1) Higgs boson

2) Magnetic Monopole

3) Strangelet

4) Miniature Black Hole [aka nano black hole]

In 1987 I first theorized that colliders might create miniature black holes, and expressed those concerns to a few individuals. However, Hawking’s formula showed that such a miniature black hole, with a mass of under 10,000,000 a.m.u., would “evaporate” in about 1 E-23 seconds, and thus would not move from its point of creation to the walls of the vacuum chamber [taking about 1 E-11 seconds travelling at 0.9999c] in time to cannibalize matter and grow larger.

In 1999, I was uncertain whether Hawking radiation would work as he proposed. If not, and if a mini black hole were created, it could potentially be disastrous. I wrote a Letter to the Editor to Scientific American [July, 1999] about that issue, and they had Frank Wilczek, who later received a Nobel Prize for his work on quarks, write a response. In the response, Frank wrote that it was not a credible scenario to believe that minature black holes could be created.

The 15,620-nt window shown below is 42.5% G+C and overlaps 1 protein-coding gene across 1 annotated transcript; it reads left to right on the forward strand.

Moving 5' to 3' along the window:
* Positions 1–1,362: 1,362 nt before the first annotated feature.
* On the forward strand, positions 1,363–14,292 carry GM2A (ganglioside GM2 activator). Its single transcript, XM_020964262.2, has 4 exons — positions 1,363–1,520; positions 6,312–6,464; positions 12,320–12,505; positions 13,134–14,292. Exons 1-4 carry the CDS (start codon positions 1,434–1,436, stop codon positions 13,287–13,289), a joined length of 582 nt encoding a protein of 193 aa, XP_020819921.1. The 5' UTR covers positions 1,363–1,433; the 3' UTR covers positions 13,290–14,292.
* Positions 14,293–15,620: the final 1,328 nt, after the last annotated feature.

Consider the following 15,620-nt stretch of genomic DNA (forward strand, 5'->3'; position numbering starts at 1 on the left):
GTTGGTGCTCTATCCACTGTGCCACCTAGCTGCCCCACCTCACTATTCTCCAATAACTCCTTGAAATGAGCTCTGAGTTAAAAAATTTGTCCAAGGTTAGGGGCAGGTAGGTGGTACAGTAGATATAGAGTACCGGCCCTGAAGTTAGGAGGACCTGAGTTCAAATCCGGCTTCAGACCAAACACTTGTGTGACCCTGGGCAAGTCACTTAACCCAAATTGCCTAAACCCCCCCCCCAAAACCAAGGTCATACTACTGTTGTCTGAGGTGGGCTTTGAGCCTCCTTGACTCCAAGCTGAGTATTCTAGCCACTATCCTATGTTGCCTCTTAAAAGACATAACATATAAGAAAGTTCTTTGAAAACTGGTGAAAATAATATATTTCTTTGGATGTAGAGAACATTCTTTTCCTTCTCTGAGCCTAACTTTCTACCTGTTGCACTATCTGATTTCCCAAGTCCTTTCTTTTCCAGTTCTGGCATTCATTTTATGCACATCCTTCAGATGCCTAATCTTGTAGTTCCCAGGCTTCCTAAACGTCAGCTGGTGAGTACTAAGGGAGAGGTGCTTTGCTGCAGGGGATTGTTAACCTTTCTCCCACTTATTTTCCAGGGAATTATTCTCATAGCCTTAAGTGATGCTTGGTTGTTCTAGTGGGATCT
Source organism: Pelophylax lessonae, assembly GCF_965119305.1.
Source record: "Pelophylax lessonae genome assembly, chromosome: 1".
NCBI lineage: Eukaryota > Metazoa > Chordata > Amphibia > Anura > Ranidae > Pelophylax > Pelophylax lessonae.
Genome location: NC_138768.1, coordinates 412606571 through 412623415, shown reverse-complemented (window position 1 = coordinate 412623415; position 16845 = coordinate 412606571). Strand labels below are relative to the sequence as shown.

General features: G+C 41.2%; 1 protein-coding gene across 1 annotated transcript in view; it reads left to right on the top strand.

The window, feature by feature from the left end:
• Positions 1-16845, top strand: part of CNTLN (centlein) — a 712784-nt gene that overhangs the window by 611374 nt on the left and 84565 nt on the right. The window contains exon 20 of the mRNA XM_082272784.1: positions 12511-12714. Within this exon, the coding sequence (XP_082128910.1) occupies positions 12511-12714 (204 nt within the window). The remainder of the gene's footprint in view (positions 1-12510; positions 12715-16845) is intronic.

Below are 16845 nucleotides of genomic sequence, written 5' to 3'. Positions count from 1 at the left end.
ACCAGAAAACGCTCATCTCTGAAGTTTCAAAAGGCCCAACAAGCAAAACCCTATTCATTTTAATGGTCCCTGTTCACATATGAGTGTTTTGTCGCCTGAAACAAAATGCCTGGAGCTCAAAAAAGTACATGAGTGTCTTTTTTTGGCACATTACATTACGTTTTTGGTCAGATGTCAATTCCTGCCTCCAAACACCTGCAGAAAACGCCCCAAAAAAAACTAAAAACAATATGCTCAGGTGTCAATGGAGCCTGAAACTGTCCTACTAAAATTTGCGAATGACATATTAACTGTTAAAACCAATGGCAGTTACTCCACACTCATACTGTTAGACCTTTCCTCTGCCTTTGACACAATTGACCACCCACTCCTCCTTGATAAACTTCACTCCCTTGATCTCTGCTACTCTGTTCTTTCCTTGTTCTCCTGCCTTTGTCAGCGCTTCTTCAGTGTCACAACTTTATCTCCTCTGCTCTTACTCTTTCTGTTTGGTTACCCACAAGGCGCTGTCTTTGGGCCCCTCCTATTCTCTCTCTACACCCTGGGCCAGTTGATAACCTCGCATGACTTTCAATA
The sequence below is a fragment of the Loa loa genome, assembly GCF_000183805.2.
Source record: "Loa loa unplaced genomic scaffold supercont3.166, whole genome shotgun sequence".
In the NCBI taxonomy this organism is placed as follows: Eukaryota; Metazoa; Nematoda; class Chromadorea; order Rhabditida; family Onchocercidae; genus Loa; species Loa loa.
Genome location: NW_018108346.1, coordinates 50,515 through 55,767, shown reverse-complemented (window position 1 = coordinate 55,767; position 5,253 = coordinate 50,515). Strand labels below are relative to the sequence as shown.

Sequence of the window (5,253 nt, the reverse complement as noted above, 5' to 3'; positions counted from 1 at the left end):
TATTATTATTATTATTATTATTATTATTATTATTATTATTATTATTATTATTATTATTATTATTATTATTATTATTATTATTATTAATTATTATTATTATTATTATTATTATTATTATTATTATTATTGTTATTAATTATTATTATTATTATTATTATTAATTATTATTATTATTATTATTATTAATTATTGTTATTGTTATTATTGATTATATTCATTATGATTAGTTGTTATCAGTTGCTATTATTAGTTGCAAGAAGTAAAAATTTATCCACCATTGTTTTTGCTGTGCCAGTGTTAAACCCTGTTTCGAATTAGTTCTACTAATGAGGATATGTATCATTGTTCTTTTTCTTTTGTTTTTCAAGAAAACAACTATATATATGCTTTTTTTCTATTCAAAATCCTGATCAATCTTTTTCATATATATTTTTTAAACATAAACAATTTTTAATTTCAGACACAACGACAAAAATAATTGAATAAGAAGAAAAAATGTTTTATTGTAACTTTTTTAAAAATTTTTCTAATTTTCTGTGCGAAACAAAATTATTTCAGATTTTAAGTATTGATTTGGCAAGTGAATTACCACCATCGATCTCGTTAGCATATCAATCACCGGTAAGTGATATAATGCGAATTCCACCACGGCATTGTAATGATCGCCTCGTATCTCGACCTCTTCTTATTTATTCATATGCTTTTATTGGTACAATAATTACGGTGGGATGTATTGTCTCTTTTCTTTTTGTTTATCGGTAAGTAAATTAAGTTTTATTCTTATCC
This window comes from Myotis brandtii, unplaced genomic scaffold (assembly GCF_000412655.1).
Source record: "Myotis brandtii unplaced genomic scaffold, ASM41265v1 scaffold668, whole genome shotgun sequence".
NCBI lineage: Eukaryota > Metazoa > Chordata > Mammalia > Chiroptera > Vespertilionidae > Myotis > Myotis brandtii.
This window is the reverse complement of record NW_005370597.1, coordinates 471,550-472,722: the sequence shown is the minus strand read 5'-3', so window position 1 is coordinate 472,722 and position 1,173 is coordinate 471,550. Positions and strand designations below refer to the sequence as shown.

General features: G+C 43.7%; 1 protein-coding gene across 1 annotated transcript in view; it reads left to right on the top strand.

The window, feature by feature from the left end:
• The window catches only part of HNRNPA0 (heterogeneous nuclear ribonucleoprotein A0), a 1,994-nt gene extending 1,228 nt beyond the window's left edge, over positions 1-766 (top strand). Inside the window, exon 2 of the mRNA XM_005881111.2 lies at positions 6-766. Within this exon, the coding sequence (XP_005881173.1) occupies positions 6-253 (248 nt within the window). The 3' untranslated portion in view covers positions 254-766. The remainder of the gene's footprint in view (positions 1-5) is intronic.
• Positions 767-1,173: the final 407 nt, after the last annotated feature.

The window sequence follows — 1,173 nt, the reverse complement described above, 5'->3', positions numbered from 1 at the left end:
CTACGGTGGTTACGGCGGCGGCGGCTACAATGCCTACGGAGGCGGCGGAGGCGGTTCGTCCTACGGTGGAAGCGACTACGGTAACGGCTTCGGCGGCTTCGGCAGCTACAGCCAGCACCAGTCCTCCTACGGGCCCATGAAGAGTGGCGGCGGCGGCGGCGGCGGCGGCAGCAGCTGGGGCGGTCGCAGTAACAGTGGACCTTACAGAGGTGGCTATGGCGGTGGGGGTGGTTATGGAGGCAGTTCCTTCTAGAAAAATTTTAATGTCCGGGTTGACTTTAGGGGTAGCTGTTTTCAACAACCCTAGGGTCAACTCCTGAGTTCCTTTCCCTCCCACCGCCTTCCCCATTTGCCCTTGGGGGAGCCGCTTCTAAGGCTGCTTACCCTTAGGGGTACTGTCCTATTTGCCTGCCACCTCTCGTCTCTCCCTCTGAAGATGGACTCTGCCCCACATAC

Well, since then, numerous theorists have asserted to the contrary. Google on “LHC Black Hole” for a plethora of articles on how the LHC might create miniature black holes, which those theorists believe will be harmless because of their faith in Hawking’s theory of evaporation via quantum tunneling.

The idea that rare ultra-high-energy cosmic rays striking the moon [or other astronomical body] create natural miniature black holes — and therefore it is safe to do so in the laboratory — ignores one very fundamental difference.

In nature, if they are created, they are travelling at about 0.9999c relative to the planet that was struck, and would for example zip through the moon in about 0.1 seconds, very neutrino-like because of their ultra-tiny Schwartzschild radius, and high speed. They would likely not interact at all, or if they did, glom on to perhaps a quark or two, barely decreasing their transit momentum.

At the LHC, however, any such novel particle created would be relatively ‘at rest’, and be captured by Earth’s gravitational field, and would repeatedly orbit through Earth, if stable and not prone to decay. If such miniature black holes don’t rapidly evaporate and are produced in copious abundance [1/second by some theories], there is a much greater probability that they will interact and grow larger, compared to what occurs in nature.